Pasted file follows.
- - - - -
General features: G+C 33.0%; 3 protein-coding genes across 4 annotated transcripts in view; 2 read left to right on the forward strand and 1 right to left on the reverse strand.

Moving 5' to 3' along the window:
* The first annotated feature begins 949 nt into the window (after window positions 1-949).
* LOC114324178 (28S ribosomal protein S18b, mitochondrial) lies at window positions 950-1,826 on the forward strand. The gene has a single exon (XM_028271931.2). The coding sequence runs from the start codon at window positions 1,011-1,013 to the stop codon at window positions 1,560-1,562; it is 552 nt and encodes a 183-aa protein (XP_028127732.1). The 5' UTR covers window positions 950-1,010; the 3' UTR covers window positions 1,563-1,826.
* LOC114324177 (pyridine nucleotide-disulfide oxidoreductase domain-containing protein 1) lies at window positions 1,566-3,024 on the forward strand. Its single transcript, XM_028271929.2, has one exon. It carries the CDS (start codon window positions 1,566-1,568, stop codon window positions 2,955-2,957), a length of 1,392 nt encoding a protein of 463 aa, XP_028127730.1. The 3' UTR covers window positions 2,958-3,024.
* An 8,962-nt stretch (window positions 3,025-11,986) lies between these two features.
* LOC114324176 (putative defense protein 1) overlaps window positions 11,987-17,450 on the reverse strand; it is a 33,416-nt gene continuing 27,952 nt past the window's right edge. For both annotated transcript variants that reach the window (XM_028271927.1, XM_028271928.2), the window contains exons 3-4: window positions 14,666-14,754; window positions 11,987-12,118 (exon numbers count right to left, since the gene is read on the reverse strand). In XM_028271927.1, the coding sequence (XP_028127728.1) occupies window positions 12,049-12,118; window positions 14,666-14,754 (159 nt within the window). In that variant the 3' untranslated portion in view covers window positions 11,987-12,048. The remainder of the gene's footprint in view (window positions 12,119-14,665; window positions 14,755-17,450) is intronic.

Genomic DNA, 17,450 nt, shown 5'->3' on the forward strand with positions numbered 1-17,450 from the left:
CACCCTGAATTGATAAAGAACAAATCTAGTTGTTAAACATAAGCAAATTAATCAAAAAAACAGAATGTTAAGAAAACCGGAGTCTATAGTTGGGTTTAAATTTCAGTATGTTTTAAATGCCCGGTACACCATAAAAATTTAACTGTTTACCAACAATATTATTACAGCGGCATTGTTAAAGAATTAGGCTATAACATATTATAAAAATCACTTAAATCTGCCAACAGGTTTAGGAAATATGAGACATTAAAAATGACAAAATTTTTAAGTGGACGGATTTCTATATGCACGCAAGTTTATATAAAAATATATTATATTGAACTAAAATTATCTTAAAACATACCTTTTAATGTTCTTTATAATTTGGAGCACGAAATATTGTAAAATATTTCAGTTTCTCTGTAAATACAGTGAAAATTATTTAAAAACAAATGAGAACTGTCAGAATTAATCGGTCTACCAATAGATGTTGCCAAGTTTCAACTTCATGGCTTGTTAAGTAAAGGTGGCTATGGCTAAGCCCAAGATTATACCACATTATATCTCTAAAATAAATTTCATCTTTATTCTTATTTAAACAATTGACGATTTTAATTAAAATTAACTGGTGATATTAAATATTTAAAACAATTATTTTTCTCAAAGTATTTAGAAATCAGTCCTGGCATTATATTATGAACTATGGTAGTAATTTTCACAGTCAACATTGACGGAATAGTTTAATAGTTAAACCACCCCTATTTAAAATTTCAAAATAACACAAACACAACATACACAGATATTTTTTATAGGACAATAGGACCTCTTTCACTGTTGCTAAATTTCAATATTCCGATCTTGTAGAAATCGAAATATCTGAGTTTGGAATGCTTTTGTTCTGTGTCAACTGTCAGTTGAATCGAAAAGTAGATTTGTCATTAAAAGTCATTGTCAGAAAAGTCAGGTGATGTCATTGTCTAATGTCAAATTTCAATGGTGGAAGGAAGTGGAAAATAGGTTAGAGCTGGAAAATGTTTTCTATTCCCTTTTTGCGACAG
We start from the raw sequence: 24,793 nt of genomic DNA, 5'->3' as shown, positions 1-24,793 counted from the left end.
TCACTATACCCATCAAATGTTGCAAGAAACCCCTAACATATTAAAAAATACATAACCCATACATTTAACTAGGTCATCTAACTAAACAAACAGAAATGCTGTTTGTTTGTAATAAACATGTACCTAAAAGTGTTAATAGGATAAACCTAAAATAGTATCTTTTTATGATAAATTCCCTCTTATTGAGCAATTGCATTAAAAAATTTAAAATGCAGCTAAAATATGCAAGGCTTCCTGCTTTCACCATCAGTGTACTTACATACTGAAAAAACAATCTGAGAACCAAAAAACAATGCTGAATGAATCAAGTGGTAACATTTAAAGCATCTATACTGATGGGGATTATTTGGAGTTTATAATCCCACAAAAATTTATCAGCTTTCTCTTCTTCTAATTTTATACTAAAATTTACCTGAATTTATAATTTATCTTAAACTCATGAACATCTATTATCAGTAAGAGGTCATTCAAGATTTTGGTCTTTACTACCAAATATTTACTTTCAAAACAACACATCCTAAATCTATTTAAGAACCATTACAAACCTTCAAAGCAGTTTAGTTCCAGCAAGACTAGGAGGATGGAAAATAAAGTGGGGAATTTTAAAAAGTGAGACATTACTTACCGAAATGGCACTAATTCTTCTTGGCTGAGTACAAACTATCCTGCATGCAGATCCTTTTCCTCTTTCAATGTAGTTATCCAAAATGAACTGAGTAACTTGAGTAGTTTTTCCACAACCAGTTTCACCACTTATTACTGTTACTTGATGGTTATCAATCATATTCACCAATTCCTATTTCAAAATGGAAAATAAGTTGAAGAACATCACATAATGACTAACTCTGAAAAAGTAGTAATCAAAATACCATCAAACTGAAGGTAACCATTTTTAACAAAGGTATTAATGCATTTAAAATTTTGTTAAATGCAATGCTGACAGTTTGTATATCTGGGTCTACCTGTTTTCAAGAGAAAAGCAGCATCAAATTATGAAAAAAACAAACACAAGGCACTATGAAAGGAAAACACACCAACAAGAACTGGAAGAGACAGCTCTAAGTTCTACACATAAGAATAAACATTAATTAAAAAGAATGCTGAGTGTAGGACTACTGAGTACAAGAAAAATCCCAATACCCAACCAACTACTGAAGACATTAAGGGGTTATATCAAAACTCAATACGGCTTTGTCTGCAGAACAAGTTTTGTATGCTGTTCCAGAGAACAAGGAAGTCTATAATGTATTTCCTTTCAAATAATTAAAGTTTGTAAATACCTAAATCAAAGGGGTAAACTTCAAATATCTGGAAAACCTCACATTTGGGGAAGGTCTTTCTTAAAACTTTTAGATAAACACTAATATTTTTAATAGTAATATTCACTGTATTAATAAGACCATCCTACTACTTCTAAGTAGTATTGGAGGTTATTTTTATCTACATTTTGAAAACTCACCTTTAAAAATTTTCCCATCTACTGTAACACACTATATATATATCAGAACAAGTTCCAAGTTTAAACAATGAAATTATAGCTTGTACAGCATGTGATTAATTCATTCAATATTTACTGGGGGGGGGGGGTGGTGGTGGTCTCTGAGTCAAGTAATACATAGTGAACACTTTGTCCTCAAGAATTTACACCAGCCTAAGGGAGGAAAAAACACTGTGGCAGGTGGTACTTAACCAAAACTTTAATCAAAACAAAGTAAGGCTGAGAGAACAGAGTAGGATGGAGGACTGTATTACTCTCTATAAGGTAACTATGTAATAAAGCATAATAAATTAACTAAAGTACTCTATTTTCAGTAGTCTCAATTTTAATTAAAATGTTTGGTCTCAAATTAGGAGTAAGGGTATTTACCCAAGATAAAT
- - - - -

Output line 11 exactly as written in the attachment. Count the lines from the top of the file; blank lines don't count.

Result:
TCACTATACCCATCAAATGTTGCAAGAAACCCCTAACATATTAAAAAATACATAACCCATACATTTAACTAGGTCATCTAACTAAACAAACAGAAATGCTGTTTGTTTGTAATAAACATGTACCTAAAAGTGTTAATAGGATAAACCTAAAATAGTATCTTTTTATGATAAATTCCCTCTTATTGAGCAATTGCATTAAAAAATTTAAAATGCAGCTAAAATATGCAAGGCTTCCTGCTTTCACCATCAGTGTACTTACATACTGAAAAAACAATCTGAGAACCAAAAAACAATGCTGAATGAATCAAGTGGTAACATTTAAAGCATCTATACTGATGGGGATTATTTGGAGTTTATAATCCCACAAAAATTTATCAGCTTTCTCTTCTTCTAATTTTATACTAAAATTTACCTGAATTTATAATTTATCTTAAACTCATGAACATCTATTATCAGTAAGAGGTCATTCAAGATTTTGGTCTTTACTACCAAATATTTACTTTCAAAACAACACATCCTAAATCTATTTAAGAACCATTACAAACCTTCAAAGCAGTTTAGTTCCAGCAAGACTAGGAGGATGGAAAATAAAGTGGGGAATTTTAAAAAGTGAGACATTACTTACCGAAATGGCACTAATTCTTCTTGGCTGAGTACAAACTATCCTGCATGCAGATCCTTTTCCTCTTTCAATGTAGTTATCCAAAATGAACTGAGTAACTTGAGTAGTTTTTCCACAACCAGTTTCACCACTTATTACTGTTACTTGATGGTTATCAATCATATTCACCAATTCCTATTTCAAAATGGAAAATAAGTTGAAGAACATCACATAATGACTAACTCTGAAAAAGTAGTAATCAAAATACCATCAAACTGAAGGTAACCATTTTTAACAAAGGTATTAATGCATTTAAAATTTTGTTAAATGCAATGCTGACAGTTTGTATATCTGGGTCTACCTGTTTTCAAGAGAAAAGCAGCATCAAATTATGAAAAAAACAAACACAAGGCACTATGAAAGGAAAACACACCAACAAGAACTGGAAGAGACAGCTCTAAGTTCTACACATAAGAATAAACATTAATTAAAAAGAATGCTGAGTGTAGGACTACTGAGTACAAGAAAAATCCCAATACCCAACCAACTACTGAAGACATTAAGGGGTTATATCAAAACTCAATACGGCTTTGTCTGCAGAACAAGTTTTGTATGCTGTTCCAGAGAACAAGGAAGTCTATAATGTATTTCCTTTCAAATAATTAAAGTTTGTAAATACCTAAATCAAAGGGGTAAACTTCAAATATCTGGAAAACCTCACATTTGGGGAAGGTCTTTCTTAAAACTTTTAGATAAACACTAATATTTTTAATAGTAATATTCACTGTATTAATAAGACCATCCTACTACTTCTAAGTAGTATTGGAGGTTATTTTTATCTACATTTTGAAAACTCACCTTTAAAAATTTTCCCATCTACTGTAACACACTATATATATATCAGAACAAGTTCCAAGTTTAAACAATGAAATTATAGCTTGTACAGCATGTGATTAATTCATTCAATATTTACTGGGGGGGGGGGGTGGTGGTGGTCTCTGAGTCAAGTAATACATAGTGAACACTTTGTCCTCAAGAATTTACACCAGCCTAAGGGAGGAAAAAACACTGTGGCAGGTGGTACTTAACCAAAACTTTAATCAAAACAAAGTAAGGCTGAGAGAACAGAGTAGGATGGAGGACTGTATTACTCTCTATAAGGTAACTATGTAATAAAGCATAATAAATTAACTAAAGTACTCTATTTTCAGTAGTCTCAATTTTAATTAAAATGTTTGGTCTCAAATTAGGAGTAAGGGTATTTACCCAAGATAAAT